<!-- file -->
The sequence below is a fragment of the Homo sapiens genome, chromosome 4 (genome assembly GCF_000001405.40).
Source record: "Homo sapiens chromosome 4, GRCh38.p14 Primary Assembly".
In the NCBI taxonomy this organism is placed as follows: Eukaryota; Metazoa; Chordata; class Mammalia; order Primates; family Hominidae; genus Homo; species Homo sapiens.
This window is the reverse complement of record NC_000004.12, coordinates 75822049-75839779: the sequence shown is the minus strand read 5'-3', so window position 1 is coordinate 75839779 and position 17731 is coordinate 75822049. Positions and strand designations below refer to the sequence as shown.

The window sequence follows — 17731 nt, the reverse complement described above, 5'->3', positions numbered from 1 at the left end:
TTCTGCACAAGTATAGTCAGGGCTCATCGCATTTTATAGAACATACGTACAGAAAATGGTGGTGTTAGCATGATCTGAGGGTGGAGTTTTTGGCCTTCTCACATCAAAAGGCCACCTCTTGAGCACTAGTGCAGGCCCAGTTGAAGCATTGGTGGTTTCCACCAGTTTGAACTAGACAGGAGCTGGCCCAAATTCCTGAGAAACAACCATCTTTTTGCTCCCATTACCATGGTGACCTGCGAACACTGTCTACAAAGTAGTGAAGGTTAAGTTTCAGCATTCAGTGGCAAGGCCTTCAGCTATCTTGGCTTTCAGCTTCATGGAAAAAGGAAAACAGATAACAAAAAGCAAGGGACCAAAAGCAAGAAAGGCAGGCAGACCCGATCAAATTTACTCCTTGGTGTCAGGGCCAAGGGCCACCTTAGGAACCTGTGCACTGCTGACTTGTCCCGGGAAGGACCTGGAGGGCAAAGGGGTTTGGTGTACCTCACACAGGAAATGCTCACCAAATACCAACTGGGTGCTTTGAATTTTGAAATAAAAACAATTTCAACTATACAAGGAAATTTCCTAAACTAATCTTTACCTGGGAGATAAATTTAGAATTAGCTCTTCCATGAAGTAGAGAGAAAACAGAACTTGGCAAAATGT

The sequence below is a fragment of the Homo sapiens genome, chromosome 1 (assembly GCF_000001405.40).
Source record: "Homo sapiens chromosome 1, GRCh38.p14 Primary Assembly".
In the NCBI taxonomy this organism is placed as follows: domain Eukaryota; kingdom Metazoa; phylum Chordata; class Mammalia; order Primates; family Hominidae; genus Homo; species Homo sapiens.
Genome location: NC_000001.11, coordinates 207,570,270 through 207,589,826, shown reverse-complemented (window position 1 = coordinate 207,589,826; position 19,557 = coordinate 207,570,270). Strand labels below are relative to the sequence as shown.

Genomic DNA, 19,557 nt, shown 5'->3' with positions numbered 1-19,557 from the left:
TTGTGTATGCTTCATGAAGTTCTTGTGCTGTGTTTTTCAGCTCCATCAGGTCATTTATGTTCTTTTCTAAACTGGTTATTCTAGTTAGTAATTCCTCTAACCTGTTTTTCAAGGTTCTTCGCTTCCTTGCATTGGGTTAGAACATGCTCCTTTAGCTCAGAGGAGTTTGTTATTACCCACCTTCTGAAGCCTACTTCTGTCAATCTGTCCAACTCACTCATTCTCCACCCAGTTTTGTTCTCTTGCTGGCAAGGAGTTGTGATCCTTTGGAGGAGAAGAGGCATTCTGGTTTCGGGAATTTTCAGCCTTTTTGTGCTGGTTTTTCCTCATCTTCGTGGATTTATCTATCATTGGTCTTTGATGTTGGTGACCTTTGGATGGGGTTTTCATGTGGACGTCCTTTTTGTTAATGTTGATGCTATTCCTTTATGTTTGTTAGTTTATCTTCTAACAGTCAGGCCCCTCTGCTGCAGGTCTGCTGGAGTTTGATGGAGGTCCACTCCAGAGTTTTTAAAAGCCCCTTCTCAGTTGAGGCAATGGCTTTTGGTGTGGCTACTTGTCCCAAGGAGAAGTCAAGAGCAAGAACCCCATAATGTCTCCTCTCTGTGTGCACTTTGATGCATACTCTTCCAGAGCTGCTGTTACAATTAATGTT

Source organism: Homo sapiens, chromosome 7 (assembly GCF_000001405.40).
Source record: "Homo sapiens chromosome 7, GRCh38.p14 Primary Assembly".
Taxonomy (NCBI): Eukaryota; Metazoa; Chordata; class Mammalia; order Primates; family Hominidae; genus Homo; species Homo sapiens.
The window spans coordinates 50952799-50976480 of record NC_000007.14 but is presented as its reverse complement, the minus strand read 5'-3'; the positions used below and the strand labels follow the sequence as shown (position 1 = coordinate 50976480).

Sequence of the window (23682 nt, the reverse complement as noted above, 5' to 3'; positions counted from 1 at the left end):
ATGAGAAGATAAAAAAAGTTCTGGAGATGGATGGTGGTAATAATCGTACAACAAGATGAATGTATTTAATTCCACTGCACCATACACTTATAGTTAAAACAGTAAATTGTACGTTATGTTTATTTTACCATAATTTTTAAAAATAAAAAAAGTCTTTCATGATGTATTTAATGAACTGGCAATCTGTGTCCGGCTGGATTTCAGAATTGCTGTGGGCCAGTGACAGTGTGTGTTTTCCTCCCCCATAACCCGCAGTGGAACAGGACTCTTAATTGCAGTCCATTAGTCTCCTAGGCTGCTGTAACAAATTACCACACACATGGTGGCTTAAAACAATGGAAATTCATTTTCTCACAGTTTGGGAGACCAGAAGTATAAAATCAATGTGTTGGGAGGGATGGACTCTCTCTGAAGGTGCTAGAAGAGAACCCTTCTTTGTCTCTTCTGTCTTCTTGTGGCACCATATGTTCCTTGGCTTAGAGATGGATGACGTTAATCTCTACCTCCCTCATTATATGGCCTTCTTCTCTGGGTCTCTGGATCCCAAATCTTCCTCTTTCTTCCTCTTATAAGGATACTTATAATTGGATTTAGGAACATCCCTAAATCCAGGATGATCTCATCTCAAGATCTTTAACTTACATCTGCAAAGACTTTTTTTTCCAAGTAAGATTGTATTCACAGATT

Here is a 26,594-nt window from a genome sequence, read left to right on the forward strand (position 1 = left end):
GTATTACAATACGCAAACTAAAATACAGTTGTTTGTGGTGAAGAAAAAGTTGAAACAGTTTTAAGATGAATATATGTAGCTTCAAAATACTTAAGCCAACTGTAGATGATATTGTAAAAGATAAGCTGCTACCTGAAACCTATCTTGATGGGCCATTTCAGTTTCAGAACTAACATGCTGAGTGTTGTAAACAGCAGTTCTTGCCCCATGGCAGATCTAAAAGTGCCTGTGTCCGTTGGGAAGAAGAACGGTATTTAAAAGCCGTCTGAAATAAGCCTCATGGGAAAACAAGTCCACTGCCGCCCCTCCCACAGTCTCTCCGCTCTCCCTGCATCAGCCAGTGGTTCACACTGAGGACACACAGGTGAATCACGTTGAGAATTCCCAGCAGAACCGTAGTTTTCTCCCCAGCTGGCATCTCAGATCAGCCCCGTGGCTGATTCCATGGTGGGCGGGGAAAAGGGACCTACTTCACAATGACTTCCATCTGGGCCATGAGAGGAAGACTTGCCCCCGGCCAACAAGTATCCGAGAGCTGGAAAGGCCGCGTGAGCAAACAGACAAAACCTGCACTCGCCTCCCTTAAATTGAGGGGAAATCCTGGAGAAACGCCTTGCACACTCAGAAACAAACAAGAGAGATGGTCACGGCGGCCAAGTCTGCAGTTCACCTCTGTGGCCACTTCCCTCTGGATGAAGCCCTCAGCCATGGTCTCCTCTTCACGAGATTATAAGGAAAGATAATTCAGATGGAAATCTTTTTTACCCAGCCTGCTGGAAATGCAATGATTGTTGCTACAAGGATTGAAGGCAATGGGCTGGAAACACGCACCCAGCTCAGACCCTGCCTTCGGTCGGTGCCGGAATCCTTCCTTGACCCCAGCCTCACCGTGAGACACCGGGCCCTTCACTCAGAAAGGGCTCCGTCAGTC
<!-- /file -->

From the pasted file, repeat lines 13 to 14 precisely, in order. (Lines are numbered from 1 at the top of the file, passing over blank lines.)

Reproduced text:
Source organism: Homo sapiens, chromosome 7 (assembly GCF_000001405.40).
Source record: "Homo sapiens chromosome 7, GRCh38.p14 Primary Assembly".